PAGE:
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Tony Norman: Confronting ‘the psychology of bias’ without fear

July 26, 2016

Last Thursday, Pittsburgh Police Chief Cameron McLay did something extraordinary at St. James AME Church. Speaking before a gathering of faith leaders we assembled, Chief McLay spoke with the honesty and bluntness that has characterized his nearly two-year stint in Pittsburgh:

“If police and community are going to come together, if we’re going to be genuine partners in making each other safe, one of the things we’re going to have to recognize is we have a horrible, undesirable, unjust shared history,”Chief McLay said. “I recognize the fact that in American policing — in American society — we the police as an entity have been the enforcement arm of unjust policies that have caused harm to our communities of color.”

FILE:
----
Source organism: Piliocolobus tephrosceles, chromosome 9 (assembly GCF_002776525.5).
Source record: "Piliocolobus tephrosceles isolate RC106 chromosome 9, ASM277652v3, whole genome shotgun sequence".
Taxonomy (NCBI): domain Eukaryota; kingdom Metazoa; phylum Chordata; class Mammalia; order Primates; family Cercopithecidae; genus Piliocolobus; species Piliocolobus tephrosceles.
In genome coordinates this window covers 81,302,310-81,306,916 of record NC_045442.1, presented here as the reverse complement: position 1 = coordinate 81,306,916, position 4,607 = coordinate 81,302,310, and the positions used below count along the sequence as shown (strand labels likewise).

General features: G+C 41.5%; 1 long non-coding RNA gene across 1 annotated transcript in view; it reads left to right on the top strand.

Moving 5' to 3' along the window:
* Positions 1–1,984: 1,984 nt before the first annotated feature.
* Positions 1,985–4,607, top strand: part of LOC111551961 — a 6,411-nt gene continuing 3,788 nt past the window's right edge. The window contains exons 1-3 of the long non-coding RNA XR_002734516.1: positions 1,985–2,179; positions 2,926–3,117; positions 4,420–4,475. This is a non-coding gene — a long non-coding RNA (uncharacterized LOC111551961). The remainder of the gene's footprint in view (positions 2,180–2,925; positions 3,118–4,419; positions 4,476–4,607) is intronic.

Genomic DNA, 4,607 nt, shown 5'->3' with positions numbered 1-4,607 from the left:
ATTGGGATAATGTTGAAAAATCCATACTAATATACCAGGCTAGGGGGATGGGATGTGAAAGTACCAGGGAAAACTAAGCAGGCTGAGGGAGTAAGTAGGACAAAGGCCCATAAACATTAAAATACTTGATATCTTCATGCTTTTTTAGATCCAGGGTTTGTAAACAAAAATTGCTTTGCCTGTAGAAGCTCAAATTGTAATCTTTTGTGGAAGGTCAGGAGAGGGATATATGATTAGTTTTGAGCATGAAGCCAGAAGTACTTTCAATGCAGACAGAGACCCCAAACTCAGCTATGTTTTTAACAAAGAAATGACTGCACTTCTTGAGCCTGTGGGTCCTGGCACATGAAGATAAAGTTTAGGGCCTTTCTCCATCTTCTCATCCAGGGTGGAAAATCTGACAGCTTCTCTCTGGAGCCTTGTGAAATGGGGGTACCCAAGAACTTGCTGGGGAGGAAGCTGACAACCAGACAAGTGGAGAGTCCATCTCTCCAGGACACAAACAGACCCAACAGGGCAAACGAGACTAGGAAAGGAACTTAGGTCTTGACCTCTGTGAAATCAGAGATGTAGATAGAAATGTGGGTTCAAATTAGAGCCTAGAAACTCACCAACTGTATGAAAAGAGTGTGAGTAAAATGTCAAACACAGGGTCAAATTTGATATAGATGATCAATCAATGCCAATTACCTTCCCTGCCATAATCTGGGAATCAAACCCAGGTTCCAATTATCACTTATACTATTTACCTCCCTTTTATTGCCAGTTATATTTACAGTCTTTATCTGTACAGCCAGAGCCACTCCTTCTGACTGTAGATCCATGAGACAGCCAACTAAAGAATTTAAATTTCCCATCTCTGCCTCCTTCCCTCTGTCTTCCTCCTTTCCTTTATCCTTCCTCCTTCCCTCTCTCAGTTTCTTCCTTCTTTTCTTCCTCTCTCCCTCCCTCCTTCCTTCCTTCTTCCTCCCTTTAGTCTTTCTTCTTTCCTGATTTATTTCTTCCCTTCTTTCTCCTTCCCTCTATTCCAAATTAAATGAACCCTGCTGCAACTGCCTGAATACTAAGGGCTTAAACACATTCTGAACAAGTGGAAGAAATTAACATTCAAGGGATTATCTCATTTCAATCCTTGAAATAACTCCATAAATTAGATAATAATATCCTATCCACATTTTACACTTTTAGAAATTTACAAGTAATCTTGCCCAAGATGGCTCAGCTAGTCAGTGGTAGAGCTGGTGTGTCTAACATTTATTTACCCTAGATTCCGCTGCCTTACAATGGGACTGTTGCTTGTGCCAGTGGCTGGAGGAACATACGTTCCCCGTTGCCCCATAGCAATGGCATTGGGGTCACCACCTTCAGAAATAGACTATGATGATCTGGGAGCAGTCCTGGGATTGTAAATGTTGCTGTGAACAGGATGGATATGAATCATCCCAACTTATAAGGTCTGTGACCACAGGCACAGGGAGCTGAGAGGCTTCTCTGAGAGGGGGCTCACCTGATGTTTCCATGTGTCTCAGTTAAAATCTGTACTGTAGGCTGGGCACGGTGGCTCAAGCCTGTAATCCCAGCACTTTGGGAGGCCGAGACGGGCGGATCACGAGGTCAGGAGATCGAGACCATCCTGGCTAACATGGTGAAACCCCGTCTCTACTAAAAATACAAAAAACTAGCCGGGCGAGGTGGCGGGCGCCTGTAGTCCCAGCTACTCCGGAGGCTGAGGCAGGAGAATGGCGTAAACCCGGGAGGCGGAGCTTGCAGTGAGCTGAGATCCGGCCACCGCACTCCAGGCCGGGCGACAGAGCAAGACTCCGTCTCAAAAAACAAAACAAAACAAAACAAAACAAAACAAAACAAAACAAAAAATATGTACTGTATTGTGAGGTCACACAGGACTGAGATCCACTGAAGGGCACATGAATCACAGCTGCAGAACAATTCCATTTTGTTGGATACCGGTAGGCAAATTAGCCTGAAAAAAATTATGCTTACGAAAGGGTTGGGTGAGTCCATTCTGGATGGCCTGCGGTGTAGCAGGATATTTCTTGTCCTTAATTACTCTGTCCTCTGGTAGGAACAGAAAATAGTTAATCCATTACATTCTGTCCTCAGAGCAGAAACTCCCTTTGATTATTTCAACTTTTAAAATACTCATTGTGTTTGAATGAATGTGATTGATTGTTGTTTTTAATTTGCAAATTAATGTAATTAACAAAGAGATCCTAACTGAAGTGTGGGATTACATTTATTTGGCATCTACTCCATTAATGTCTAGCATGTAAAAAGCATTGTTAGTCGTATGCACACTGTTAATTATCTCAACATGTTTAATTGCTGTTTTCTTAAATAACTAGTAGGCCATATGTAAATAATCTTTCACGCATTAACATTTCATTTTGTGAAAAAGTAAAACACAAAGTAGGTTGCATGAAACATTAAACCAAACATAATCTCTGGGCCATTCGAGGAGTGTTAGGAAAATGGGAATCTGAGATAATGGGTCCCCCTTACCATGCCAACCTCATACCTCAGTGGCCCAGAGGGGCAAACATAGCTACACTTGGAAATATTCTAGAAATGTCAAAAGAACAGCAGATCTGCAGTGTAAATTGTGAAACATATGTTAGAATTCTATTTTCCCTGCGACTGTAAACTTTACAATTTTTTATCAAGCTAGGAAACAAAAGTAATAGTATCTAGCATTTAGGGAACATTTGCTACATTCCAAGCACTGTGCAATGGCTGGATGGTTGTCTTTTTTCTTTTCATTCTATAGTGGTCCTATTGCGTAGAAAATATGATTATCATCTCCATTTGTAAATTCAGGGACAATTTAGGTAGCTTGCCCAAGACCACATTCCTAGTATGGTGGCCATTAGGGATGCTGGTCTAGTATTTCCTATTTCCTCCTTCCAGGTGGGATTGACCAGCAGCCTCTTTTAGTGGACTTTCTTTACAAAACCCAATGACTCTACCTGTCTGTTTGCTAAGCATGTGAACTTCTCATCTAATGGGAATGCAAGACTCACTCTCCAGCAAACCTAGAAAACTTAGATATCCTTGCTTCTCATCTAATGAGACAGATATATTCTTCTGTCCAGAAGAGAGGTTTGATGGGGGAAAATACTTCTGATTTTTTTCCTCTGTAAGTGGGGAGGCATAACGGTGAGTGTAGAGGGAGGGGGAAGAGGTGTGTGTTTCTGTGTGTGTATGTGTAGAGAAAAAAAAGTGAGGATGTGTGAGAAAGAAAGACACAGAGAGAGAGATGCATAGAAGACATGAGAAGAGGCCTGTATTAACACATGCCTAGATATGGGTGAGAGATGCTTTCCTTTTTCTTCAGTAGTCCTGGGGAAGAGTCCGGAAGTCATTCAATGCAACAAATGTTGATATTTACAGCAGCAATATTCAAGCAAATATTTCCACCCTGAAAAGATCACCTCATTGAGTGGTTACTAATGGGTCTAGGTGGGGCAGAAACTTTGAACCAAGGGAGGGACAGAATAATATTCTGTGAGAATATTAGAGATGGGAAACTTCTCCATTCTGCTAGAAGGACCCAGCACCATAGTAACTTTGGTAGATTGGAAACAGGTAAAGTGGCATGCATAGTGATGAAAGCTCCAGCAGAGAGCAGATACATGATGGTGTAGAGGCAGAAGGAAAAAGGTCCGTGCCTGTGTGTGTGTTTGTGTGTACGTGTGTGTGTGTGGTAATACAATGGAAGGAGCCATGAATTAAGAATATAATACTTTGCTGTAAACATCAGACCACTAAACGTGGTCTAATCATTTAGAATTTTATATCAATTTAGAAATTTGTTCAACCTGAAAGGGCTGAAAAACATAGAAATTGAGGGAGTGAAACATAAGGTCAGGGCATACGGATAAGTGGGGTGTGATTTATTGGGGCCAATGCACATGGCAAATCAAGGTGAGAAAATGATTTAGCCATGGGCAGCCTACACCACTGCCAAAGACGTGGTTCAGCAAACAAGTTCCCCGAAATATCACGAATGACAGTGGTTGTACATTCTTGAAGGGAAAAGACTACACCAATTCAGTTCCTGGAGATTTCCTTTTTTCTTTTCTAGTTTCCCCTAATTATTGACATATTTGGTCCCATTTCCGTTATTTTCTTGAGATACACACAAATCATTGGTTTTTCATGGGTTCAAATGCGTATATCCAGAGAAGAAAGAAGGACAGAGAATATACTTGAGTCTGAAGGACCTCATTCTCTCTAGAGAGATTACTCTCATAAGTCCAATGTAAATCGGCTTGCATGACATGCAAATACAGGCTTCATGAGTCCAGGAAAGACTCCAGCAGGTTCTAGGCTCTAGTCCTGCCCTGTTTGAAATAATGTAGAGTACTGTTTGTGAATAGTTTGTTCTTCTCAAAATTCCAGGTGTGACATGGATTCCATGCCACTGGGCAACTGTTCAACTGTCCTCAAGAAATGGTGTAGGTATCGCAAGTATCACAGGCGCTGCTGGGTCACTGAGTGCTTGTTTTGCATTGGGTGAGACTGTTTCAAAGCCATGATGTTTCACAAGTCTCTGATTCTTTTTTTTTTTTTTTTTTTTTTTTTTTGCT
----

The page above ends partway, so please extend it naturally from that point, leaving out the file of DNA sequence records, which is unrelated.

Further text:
He continued: “As chief of police, I apologize for the police role in our bad, shared history. I apologize for what you went through. I apologize for the impact that some of the aspects of the war on drugs had on communities we serve,” he said as long, sustained applause erupted around him. In a remarkable six-minute speech, Chief McLay sketched out the structural problem of modern policing and the root of community suspicion about police.

Read the full column.